The Fiat 500 has enjoyed a hugely successful renaissance since it’s re-launch in 2007. So just what is it that makes the 500 such a desirable automobile?
The Fiat 500’s success in part must be down to the surge in ‘modern vintage’ that has swept through the car industry over the past 15 years or so. From the subtle craze for adding chrome piping to modern cars to give that retro-feel, to full retro-inspired models like the Chrysler PT Cruiser, to the New Beetle being launched in 1997 – yes, it really was that long ago.
The original Dante Giacosa designed Fiat 500 pre-dated the modern city car trend that has seen manufacturers move away from large executive vehicles to smaller, more practical cars. This in part due to declining sales for larger cars and pressure to produce more economic vehicles.
First produced in 1957, the Nuova 500 (as it was known) was cheap and cheerful with an air-cooled 479cc engine sitting in the back. Ironically, in many ways the economic climate that was the catalyst for producing this early city car is remarkably similar to the climate that produced the modern Fiat 500 equivalent.
The tiny Fiat proved to be very popular and spawned an estate version as well. The Giardiniera featured larger brakes, a full-length rag-top sunroof (something that has come to be a very desirable feature on old as well as new Fiat 500s) and a 10cm longer wheelbase. The Giardiniera also had the Fiat air-cooled engine flipped over onto its side to allow for more luggage space.
Possibly one of the most enduring things about the Fiat 500 was that it also could boast Abarth sports tuned models in its line-up as well. Abarth of course, are a bit of a legend among early car tuning enthusiasts along with Empi. Abarth, founded as long ago as 1949 by Carlo Abarth, originally just produced performance exhausts helping your car breathe more easily and offering a mild performance increase. From humble beginnings they moved on to supplying full tuning kits, predominantly for Fiat.
Fittingly, the last model of the original Fiat 500 ran from 1972 to 1975 on an Abarth designed engine, which gave the 500 23bhp to play with – a sizeable percentage increase over the more standard 17bhp.
In 2006 Fiat announced that the 500 was to be brought up to date and produced again, with a high profile launch in July 2007. Hints that Fiat were going to do something with the 500 first appeared as far back as 2004 when the Trepiuno concept made an appearance.
Of course, even Porsche these days have gone water-cooled, so it was no surprise that the new 500 featured modern, Euro5 emission standard, more powerful engines designed to cope with modern traffic. The Fiat 500 TwinAir, 2-cylinder 85 PS engine won a Best New Engine award in 2011 a year after its launch.
In 2008, the first of the new Fiat 500 Abarth models appeared with a 1.4 litre engine. Of course, it’s all about power-to-weight ratio and while this might be small in the great scheme of things, the new Fiat 500 is a compact car. The engine, with its RHF3-P turbocharger puts out 135 PS. Of course, the Fiat Abarth 500 combined with the recent re-launch of Abarth itself was a great moment.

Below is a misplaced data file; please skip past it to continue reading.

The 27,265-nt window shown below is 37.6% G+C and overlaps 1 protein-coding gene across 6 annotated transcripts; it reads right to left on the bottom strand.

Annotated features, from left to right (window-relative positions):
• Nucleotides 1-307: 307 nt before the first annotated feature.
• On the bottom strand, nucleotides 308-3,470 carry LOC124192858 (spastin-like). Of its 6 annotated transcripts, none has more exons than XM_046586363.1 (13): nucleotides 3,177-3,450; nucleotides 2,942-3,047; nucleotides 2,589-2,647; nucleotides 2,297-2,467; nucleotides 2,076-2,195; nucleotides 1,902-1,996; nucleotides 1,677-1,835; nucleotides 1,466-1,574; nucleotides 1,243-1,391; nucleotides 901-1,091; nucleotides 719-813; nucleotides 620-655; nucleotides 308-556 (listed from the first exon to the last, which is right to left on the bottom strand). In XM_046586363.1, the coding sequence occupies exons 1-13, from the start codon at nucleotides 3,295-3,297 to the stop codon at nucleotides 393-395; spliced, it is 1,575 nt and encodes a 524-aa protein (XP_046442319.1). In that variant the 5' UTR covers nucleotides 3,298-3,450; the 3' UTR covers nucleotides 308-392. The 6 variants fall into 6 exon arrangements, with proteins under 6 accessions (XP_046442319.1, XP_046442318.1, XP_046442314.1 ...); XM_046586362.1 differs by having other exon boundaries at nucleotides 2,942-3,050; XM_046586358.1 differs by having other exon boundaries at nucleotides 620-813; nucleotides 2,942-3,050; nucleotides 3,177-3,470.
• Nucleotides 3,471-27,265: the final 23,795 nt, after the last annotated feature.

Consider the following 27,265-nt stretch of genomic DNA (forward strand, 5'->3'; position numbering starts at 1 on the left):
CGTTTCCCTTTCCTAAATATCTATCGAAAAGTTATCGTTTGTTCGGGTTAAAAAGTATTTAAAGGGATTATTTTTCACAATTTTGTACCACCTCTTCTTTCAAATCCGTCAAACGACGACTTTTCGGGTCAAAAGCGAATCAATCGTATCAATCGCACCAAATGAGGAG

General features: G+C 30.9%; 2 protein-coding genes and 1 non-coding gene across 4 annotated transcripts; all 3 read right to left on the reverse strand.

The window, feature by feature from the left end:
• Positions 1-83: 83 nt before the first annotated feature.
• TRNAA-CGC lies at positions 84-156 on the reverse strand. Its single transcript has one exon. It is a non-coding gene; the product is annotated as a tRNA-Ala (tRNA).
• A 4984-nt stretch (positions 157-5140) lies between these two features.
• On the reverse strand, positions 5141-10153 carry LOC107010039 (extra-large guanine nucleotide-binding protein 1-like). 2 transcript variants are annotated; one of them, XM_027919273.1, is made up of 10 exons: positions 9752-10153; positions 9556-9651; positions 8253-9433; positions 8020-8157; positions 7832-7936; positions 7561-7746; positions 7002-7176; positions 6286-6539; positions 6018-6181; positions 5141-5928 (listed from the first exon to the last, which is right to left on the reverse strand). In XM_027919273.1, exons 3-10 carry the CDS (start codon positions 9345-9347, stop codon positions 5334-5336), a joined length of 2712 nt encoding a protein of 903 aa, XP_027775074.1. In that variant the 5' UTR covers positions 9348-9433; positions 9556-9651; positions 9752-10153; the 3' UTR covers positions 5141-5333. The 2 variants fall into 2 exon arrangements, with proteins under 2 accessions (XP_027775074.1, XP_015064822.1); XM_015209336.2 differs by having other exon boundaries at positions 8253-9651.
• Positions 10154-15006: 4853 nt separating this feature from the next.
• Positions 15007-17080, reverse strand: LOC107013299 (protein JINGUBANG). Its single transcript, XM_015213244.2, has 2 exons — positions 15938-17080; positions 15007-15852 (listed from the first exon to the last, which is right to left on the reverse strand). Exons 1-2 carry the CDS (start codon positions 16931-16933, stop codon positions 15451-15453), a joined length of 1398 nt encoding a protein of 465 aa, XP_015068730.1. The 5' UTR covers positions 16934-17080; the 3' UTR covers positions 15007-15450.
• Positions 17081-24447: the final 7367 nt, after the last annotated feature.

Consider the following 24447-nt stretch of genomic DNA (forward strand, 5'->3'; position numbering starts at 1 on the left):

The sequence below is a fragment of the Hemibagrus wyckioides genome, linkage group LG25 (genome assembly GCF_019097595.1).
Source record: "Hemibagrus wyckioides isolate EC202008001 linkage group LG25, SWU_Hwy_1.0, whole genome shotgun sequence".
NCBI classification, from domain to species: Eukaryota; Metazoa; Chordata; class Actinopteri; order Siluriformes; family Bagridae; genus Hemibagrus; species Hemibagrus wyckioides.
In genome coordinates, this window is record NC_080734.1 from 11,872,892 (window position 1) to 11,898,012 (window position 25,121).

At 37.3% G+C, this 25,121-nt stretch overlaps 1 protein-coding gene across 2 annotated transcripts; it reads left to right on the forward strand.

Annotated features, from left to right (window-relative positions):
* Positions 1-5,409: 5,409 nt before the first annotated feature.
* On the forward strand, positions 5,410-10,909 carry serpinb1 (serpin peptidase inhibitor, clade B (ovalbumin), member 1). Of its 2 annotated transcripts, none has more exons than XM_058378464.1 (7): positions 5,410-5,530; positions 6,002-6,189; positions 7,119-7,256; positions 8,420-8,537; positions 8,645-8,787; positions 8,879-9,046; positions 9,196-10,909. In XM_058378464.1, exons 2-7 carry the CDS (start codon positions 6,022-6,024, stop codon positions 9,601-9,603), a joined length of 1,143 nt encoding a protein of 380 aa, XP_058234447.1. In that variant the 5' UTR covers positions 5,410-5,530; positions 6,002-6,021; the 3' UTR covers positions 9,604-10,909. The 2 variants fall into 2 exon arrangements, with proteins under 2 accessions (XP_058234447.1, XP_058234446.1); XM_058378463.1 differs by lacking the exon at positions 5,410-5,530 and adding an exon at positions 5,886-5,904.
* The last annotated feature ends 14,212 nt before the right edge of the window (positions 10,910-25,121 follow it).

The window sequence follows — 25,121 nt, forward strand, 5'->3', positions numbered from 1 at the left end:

Abarth also featured again with the (limited to 100 models) 500 Opening Edition produced purely for the Italian car market. The Abarth Assetto Corse is an even more rare model with just 49 vehicles being produced. With 200 PS, anyone owning one of these would notice a quite dramatic increase in power.
Of course, for you and I the chance of ever owning such limited edition models is practically non-existent, so Fiat/Abarth also produced the Esseesse (SS) which is a conversion/tuning kit in keeping with the finer traditions of companies such as Abarth.
The tuning kit was to be available to all Fiat 500 owners within a period of 1 year from registration or 12,000 miles. With PS uprated to 160, uprated suspension and white or titanium coloured 17-inch wheels, the cost on launch was a fairly reasonable £2,500. Numerous other Abarth models continue to be produced by Fiat.
The much anticipated rag-top 500 was finally revealed in 2009 with an Abarth version (Abarth 500C) appearing a year later.
The 500, being a city car, is of course a prime base for an electric version and in 2010 Fiat showed off the Elettra concept. This has led onto the 500e electric vehicle, which is available for the Californian market. Top Gear rated this Elettra-based 500e as ‘superb’.
Curiously, earlier this year Sergio Marchionne released a press statement seemingly asking customers to not buy the 500e as it cost the company too much money per vehicle to produce. Delving a bit deeper, it transpires that Fiat have been sort of been left between a rock and a hard place due to California’s zero emissions policy – put simply, they needed to produce the 500e to continue trading in California.
It will be interesting to see how this pans out; with Fiat acutely aware that the rest of the automotive world is looking at the praise the 500e has received.
All in all, I’ve been quite taken with the new Fiat 500, for a small car it’s quite roomy inside and has a light, airy feel and great looks. Thanks to the strong links with Abarth, the 500 should remain one of the coolest cars about town.
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